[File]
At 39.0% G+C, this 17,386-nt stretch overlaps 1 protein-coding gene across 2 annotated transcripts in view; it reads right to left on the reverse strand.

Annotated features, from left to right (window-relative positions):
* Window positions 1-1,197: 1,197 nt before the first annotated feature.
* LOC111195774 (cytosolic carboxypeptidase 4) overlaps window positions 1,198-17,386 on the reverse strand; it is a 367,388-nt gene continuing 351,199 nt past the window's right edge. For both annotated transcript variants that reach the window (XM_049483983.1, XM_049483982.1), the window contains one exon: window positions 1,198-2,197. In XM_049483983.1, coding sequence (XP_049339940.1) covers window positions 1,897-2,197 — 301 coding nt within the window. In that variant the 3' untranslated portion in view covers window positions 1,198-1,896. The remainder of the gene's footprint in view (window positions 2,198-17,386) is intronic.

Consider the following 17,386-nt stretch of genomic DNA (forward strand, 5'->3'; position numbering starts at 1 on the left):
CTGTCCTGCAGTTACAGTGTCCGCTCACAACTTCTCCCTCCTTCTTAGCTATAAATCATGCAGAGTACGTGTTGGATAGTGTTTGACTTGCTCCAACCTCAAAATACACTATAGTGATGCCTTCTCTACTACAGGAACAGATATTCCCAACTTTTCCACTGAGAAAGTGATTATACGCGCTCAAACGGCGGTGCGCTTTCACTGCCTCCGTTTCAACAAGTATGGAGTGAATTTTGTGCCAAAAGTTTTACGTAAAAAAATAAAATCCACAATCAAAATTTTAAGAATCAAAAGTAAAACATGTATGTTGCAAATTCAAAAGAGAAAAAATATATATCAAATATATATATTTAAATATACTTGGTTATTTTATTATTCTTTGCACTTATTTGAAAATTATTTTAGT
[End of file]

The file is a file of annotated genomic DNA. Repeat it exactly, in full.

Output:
At 39.0% G+C, this 17,386-nt stretch overlaps 1 protein-coding gene across 2 annotated transcripts in view; it reads right to left on the reverse strand.

Annotated features, from left to right (window-relative positions):
* Window positions 1-1,197: 1,197 nt before the first annotated feature.
* LOC111195774 (cytosolic carboxypeptidase 4) overlaps window positions 1,198-17,386 on the reverse strand; it is a 367,388-nt gene continuing 351,199 nt past the window's right edge. For both annotated transcript variants that reach the window (XM_049483983.1, XM_049483982.1), the window contains one exon: window positions 1,198-2,197. In XM_049483983.1, coding sequence (XP_049339940.1) covers window positions 1,897-2,197 — 301 coding nt within the window. In that variant the 3' untranslated portion in view covers window positions 1,198-1,896. The remainder of the gene's footprint in view (window positions 2,198-17,386) is intronic.

Consider the following 17,386-nt stretch of genomic DNA (forward strand, 5'->3'; position numbering starts at 1 on the left):
CTGTCCTGCAGTTACAGTGTCCGCTCACAACTTCTCCCTCCTTCTTAGCTATAAATCATGCAGAGTACGTGTTGGATAGTGTTTGACTTGCTCCAACCTCAAAATACACTATAGTGATGCCTTCTCTACTACAGGAACAGATATTCCCAACTTTTCCACTGAGAAAGTGATTATACGCGCTCAAACGGCGGTGCGCTTTCACTGCCTCCGTTTCAACAAGTATGGAGTGAATTTTGTGCCAAAAGTTTTACGTAAAAAAATAAAATCCACAATCAAAATTTTAAGAATCAAAAGTAAAACATGTATGTTGCAAATTCAAAAGAGAAAAAATATATATCAAATATATATATTTAAATATACTTGGTTATTTTATTATTCTTTGCACTTATTTGAAAATTATTTTAGT